In 2011, shortly before conflict broke out in Syria, the government was preparing to begin bidding for its first offshore exploration blocks in the Levant Basin region. That, of course, has been put on hold, and three key basins analogous to massive finds in Israel and Lebanon remained entirely unexplored.
Geologists think it’s a gold mine.
There’s not much talk of this publicly, while all eyes are focused on who is controlling Syria’s onshore oilfields amid the fighting. But this is what we do know: The geology of the Eastern Mediterranean is highly prospective, and Syria has three key basins to tap into: Cyprus, Levantine and Latakia.
According to the US Geological Survey, the Levant Basin, which covers Israel, Syria, Lebanon, Cyprus and Palestine, contains around 122 trillion cubic feet of gas and at least 1.7 billion barrels of oil. The Israeli discoveries in the Levant basin, at its Leviathan and Tamar fields, have brought this into clearer focus, and as we noted in last week’s Intel Notes, this is the thing to watch as the end game for the Syrian conflict unfolds.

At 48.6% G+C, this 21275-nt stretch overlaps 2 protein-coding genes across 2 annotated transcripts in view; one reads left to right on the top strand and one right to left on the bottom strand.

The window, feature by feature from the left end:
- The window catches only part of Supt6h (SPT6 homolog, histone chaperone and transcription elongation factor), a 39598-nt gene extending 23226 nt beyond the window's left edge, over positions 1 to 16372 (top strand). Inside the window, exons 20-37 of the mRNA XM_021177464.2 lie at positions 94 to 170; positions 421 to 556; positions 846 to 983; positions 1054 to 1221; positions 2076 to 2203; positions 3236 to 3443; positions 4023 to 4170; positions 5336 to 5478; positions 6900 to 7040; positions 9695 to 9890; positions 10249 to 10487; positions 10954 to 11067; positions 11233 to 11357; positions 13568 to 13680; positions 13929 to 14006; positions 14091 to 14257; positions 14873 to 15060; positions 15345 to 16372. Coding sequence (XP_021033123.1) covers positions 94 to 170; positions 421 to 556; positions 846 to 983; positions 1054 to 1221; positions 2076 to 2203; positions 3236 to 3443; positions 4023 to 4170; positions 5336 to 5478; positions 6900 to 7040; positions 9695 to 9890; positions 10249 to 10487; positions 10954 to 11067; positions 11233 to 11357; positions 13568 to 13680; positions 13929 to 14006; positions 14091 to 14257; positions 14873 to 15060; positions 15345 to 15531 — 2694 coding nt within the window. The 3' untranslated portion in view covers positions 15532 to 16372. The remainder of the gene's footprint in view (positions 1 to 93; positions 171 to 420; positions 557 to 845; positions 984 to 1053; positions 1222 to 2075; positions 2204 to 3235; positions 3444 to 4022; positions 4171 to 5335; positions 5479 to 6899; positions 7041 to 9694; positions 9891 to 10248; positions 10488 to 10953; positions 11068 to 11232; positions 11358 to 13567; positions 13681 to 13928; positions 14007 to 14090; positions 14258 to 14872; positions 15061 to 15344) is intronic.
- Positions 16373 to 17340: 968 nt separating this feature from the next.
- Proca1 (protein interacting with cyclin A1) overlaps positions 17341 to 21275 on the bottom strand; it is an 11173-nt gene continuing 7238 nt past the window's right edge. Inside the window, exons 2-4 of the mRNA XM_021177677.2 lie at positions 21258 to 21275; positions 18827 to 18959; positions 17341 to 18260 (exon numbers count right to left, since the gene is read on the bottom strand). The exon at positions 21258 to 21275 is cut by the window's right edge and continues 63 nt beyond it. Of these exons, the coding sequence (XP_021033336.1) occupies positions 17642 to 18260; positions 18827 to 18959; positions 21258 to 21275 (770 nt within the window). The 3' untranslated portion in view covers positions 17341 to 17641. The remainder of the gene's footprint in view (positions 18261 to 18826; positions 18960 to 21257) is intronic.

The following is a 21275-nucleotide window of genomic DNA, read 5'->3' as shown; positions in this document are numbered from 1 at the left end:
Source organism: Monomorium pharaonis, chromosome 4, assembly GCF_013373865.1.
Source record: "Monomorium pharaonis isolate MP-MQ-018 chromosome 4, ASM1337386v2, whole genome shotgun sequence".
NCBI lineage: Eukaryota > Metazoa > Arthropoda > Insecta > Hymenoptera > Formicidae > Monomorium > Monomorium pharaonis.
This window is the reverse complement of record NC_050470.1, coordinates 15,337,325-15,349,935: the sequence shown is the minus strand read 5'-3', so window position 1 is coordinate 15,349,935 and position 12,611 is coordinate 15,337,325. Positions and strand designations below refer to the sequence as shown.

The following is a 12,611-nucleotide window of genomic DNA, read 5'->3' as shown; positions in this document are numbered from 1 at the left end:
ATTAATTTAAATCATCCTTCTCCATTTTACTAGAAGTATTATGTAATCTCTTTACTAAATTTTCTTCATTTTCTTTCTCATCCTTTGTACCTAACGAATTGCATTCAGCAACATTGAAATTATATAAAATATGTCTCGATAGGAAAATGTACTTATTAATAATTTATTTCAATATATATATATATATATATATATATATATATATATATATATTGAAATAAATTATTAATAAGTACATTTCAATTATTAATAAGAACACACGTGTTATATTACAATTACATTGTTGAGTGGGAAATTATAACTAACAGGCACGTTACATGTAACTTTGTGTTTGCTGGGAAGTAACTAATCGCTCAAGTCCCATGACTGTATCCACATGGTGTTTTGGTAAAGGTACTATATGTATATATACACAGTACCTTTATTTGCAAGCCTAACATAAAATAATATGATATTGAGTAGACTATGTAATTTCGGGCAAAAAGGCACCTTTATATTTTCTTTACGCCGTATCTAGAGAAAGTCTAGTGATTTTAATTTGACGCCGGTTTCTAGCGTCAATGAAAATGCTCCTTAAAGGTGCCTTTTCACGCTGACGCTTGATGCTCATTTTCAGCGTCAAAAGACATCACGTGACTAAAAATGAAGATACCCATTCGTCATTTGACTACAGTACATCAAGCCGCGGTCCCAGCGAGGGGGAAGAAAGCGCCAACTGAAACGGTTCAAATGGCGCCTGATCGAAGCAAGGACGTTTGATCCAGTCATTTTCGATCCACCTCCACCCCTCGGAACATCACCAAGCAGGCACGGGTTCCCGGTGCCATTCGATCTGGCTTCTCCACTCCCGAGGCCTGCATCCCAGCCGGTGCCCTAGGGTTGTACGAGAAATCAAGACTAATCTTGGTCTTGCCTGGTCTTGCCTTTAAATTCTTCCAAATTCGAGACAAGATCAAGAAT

Before the conflict, the Syrian government on 24 March 2011 had announced its plans for an offshore auction. Up for grabs were three blocks with a total area of 9,038 square kilometers. To assist with bidding, there was some 5,000 km of seismic data for offshore Syrian territory in water depths ranging from 500 to 1,700 meters.